Ranking Member Michaud urges additional approaches
WASHINGTON, DC – The hearing examined a broad range of issues, including veteran suicide, providing timely access and quality care, and the progress VA has made in a variety of areas concerning mental health.
“The VA’s recent move to provide more accurate data on suicide rates among veterans is going to help us address this tragic problem. It’s clear, however, that the rates are too high and we can’t expect that doing more of the same will suffice,” said Rep. Mike Michaud (Maine-02), Ranking Member of the House Committee on Veterans’ Affairs. “We must continue to reduce the stigma too often associated with seeking mental health care. Ensuring that at risk servicemembers are connected with the VA in a way that promotes continuity of care is essential. We should also further explore increasing the pool of providers and partnering with the public and private sector to expand access to effective mental health care. Moving forward we must think outside the box. Our nation has a responsibility to care for those who have sacrificed. I look forward to working with the VA to build on the improvements they’ve made.”
VA boasts the largest cadre of integrated mental health professionals in the country and offers a broad array of services in a variety of settings. According to testimony by Dr. Robert Petzel, VA Under Secretary for Health, since FY 2006, the number of veterans receiving specialized mental health treatment has risen each year from 927,052 to more than 1.3 million in FY 2012. Petzel attributes this increase to screening to identify veterans who may have symptoms of depression, PTSD, problematic use of alcohol, or who have experienced military sexual trauma.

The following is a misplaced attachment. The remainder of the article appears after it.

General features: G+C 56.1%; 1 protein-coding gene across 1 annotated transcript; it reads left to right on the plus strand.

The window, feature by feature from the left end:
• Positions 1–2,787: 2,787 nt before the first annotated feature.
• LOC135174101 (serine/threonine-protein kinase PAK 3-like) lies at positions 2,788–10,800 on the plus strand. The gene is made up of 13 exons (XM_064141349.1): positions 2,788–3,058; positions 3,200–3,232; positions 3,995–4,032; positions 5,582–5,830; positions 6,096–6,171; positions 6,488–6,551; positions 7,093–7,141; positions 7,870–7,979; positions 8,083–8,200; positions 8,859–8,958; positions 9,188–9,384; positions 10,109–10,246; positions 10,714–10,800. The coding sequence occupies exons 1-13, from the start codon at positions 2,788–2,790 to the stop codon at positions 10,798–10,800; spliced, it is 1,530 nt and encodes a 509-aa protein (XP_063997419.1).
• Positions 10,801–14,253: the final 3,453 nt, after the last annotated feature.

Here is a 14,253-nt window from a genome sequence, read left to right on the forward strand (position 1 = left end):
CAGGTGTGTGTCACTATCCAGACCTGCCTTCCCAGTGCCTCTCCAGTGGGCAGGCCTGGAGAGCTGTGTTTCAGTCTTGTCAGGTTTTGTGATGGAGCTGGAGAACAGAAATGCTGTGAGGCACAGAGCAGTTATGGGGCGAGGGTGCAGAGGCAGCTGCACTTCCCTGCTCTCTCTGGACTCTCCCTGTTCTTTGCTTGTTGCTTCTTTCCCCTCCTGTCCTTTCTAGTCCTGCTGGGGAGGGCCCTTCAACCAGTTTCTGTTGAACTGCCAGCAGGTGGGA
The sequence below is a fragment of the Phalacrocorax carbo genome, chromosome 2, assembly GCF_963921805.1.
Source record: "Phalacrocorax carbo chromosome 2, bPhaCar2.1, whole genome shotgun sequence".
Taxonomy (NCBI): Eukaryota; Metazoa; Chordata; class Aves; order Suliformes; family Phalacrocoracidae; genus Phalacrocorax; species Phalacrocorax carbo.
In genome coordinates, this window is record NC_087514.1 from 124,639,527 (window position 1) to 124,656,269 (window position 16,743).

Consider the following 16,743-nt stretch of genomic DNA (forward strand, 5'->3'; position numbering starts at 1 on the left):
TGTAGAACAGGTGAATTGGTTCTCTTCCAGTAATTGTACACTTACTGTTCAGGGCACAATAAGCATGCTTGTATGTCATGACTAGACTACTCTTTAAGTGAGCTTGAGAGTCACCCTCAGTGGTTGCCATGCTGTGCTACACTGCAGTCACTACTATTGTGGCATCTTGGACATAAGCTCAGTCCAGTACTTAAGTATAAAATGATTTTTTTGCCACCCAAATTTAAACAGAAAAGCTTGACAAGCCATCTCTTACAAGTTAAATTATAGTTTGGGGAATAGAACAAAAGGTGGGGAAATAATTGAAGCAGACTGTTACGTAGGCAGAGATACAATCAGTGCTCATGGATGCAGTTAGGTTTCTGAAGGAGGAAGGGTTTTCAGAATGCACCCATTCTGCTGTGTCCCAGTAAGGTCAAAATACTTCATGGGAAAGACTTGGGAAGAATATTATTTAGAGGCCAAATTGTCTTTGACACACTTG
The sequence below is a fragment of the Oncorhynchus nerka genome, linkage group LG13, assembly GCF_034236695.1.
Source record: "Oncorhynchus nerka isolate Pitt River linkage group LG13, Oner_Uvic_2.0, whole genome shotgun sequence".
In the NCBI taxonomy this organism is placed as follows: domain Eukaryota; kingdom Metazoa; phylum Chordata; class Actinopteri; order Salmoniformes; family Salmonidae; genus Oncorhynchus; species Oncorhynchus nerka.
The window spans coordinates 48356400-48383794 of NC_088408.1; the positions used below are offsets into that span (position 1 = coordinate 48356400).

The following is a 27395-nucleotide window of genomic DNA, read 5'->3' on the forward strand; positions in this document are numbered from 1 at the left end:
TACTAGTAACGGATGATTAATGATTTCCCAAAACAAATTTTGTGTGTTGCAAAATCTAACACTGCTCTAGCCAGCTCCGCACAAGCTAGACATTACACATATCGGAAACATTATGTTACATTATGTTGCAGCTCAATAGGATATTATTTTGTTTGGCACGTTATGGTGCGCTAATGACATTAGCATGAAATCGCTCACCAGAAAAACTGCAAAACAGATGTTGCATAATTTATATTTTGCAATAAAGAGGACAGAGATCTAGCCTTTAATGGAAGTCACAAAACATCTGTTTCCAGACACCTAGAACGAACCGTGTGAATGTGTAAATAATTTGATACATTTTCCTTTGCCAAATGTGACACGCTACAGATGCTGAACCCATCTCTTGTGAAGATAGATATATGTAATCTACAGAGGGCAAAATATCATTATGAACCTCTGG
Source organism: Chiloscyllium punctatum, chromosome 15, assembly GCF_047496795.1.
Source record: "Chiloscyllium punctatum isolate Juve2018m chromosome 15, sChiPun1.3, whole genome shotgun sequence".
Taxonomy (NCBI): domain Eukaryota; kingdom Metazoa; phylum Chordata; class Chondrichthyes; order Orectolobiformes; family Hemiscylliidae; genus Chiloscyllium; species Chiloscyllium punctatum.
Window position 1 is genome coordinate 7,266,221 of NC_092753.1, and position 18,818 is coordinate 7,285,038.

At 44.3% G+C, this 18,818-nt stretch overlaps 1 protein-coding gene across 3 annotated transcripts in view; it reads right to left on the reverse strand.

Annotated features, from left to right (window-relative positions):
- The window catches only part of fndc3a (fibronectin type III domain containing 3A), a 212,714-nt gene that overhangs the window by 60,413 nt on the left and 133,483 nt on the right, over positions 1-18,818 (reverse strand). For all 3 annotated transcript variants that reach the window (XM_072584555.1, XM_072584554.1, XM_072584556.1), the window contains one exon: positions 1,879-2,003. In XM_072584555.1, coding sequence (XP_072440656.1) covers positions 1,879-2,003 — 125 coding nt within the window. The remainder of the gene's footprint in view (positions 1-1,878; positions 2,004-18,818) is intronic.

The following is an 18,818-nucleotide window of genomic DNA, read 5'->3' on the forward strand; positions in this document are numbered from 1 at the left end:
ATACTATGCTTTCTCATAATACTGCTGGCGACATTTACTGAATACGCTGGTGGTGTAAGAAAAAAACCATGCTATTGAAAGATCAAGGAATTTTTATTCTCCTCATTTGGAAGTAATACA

To address mental health care staffing shortages, VA announced last April that it would add 1,600 mental health clinicians as well as nearly 300 support staff to its existing workforce. To date VA has hired 1,058 clinical providers and 223 administrative support staff toward this goal.
While progress has been made, challenges remain. An April 2012 VA Office of Inspector General report found that VA was inaccurate in reporting whether a patient was receiving timely mental health care. Additionally, in a Government Accountability Office report released in December 2012, it was found that the outpatient medical appointment wait times reported by the Veterans Health Administration are unreliable.